Parental child disputes in Japan
In Japan, every year, an estimated 150,000 parents (both Japanese and foreigners) are cut off from their children’s life due to a unilateral decision of their partner (Data: Kizuna Child-Parent Reunion). In a typical case, of the two parents (often the mother) takes the child away from one day to another, interrupts all contacts, and never returns.
In Japan, all disputes related to parental issues and child custody are considered “private matters”, and shared custody of a minor is not contemplated by the Japanese legal system. In case of judicial disputes, Japanese courts normally give the full custody of the disputed child to a single parent, very often the same parent who took the child away.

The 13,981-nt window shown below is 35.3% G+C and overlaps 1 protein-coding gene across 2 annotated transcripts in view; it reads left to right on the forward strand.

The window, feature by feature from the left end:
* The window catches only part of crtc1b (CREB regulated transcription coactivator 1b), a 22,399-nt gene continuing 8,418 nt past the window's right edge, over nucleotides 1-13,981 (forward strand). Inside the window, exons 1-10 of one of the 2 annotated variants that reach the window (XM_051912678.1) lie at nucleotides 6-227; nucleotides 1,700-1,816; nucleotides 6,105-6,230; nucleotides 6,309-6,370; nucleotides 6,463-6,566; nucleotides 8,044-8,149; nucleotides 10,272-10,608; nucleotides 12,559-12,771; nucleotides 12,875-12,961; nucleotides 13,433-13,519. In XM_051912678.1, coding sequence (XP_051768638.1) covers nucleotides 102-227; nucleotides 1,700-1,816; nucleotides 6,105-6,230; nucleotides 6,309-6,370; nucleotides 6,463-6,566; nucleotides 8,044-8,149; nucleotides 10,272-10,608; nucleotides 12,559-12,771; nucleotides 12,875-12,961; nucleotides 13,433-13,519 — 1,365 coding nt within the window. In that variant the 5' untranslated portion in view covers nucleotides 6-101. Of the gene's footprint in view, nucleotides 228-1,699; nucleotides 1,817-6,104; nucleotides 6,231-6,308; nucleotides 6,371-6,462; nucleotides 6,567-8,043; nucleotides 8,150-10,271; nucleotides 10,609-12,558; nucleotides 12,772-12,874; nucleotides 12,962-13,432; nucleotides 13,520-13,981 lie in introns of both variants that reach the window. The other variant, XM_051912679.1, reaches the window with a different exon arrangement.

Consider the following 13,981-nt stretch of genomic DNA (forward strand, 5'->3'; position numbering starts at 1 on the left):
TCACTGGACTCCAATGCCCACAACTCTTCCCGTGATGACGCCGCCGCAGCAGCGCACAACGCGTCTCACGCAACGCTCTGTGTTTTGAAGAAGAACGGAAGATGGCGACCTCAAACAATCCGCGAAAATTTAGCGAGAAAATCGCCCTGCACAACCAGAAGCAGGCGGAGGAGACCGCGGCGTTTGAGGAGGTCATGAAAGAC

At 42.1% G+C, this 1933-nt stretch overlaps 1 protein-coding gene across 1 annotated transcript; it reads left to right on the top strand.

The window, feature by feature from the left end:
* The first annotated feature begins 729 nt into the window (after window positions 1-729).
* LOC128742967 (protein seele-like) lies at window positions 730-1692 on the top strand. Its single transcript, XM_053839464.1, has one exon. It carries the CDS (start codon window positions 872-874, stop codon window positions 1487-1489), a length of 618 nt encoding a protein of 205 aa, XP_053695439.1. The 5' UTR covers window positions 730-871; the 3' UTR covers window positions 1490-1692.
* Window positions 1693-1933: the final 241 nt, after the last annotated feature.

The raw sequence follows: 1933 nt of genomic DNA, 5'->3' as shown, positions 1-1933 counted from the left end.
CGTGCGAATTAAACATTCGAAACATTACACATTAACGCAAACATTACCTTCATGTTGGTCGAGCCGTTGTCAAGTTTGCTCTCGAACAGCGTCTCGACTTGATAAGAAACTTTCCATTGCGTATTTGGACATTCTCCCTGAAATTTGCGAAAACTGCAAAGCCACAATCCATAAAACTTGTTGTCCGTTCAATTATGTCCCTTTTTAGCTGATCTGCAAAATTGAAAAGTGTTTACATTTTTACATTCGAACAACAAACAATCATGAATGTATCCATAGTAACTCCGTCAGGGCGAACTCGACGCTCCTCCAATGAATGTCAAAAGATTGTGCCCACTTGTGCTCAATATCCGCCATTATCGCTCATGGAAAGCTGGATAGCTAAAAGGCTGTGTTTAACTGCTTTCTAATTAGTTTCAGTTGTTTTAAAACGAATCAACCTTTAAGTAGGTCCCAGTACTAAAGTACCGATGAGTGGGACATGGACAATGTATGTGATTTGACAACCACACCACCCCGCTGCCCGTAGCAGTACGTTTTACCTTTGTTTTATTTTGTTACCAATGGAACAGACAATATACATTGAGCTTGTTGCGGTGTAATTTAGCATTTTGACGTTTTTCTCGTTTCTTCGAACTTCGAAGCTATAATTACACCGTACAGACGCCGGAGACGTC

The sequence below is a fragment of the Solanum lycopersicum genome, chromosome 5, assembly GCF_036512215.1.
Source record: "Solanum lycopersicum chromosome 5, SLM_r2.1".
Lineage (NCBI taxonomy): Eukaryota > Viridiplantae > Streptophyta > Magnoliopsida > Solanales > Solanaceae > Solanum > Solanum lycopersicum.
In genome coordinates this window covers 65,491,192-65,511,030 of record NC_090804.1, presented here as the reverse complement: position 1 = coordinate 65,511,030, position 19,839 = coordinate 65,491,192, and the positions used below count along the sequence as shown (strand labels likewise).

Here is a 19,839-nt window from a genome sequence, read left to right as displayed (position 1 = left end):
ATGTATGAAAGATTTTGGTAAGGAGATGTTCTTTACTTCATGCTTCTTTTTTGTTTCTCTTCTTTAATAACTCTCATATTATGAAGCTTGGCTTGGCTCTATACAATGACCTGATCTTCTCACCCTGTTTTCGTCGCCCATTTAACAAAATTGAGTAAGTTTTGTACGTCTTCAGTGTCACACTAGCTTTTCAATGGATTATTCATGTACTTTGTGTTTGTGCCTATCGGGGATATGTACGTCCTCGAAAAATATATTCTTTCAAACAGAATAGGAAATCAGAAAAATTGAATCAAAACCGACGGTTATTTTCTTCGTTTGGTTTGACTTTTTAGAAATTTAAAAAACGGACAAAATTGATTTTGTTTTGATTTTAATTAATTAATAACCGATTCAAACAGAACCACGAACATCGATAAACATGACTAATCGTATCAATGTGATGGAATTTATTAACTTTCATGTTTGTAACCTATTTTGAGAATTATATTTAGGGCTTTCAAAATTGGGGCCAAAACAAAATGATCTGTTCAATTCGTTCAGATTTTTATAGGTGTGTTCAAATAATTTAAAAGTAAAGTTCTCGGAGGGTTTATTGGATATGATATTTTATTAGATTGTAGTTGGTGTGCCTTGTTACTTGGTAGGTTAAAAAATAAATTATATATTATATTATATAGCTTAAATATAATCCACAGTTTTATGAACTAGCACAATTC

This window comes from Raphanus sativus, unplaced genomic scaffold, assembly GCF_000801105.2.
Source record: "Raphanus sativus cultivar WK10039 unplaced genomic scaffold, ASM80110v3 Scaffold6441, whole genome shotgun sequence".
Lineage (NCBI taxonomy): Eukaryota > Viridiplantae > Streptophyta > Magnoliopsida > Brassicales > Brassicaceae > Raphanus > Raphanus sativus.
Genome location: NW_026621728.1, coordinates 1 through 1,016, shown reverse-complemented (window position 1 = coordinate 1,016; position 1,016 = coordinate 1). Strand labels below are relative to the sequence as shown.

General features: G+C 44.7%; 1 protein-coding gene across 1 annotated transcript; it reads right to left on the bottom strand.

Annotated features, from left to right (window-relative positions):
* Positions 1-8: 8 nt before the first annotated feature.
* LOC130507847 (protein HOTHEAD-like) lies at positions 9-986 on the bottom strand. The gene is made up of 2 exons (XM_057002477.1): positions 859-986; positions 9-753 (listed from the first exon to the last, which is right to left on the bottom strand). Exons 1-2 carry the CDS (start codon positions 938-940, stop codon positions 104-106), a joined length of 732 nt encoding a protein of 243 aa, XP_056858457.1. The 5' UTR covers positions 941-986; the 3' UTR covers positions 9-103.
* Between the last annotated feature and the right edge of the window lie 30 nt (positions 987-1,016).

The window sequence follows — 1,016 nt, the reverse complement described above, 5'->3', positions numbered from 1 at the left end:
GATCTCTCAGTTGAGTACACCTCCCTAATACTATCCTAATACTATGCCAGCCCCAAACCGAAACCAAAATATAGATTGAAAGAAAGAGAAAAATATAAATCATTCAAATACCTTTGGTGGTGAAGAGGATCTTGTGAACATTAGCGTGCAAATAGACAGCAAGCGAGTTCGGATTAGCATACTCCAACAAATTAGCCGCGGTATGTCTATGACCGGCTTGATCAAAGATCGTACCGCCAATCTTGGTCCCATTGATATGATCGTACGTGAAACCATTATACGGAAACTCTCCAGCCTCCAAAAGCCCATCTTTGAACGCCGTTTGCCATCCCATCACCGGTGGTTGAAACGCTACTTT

After increasing international pressures, in 2014 Japan ratified The Hague Convention on International Child Abduction and, in 2018, the EU ambassadors in Japan issued a formal complaint letter to the Japanese government. Nevertheless, this practice is still very common in Japan.
In their daily lives, the left-behind fathers have to deal with loneliness, grief, sense of abandon and sometimes onerous legal battles to at least obtain a regular visit schedule with their children.
SUBJECT, RESEARCH, INTERVIEWS AND WRITTEN ARTICLE
Chiara Galvani, Federica Galvani (Orizzontinternazionali)
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